Page 20 - Baltimore County Quality of Life Guide and Business Directory
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Baltimore County’s K-12 schools, universities garner national honors
Baltimore County is home to a high- performing public-school system that offers an extensive selection
of public and private K-12 schools and five colleges and universities. Students at these schools get a top-notch education that puts them on the road to success. Many of these graduates go on to become leaders in both the public and private sector. The educational offerings and higher-than- average educational attainment levels
here mean that Baltimore County provides a homegrown workforce for many of its businesses and industries.
Baltimore County Public Schools Gain Honors
In 2018, U.S. News & World Report named eight Baltimore County high schools among the best in Maryland, which also
landed them on the national list of best high schools. Eastern Technical High and Towson High received the highest gold rankings. Dulaney, George Washington Carver Center for Arts and Technology, Western School of Technology and Environmental Science, Catonsville and Loch Raven high schools received silver awards. Sparrows Point received a bronze ranking.
Superintendent S. Dallas Dance resigned late in the 2016-17 school year, so the search for a permanent replacement is underway. In 2018, the Baltimore County School Board will also change its spots
— going from an all-appointed board to
a hybrid of seven elected members, four appointed members and an appointed student member. An ambitious capital improvement program to add, renovate and
build school additions under a 10-year, $1.3 billion program using state and county funds is also on the table.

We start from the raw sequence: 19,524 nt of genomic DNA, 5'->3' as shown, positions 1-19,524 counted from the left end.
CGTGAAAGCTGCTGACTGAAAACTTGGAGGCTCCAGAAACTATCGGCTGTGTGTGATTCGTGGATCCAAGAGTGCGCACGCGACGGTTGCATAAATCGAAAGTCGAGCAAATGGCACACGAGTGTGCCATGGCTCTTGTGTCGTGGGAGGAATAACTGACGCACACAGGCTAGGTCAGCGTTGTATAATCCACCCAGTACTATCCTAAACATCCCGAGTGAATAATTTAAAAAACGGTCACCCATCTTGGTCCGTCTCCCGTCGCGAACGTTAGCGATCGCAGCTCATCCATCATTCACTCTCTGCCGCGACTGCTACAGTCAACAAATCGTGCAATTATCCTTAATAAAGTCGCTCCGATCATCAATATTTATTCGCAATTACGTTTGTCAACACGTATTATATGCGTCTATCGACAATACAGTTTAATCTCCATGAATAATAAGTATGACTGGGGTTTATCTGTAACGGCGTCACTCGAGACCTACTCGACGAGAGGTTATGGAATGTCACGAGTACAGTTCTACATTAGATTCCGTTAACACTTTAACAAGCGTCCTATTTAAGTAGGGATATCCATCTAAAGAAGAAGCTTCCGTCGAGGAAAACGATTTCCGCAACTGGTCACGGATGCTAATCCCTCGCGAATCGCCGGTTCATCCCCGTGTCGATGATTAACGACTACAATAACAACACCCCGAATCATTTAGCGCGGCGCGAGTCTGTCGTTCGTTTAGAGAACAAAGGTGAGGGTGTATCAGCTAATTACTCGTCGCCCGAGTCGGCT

During the last few years, the 25th-largest school system in the country has made impressive gains in standardized test scores in many grades, the graduation rate neared 90 percent in 2017, and the achievement gap among students of different races has been closing.
More than 43,000 students attend private schools in the County, and a significant portion of these are preschools or early childhood centers. There is, however, no shortage of elementary, middle and high schools — many of them with religious affiliations — to meet different learning styles and emphasize different interests from equestrian competitions and beekeeping to horticulture and marine biology.
Many independent and parochial schools have storied histories going back into the 19th century, with unique traditions and ardent alumni. Like the public schools,
they make large economic and service contributions to the County and provide significant financial contributions to worthy causes from students, staff and alumni.
Higher Education
is at Home Here
The County also offers a variety of options for college and/or technical training. Of course, those who choose to go to college locally will broaden their perspectives by meeting students from around the world who come to Baltimore County to study.
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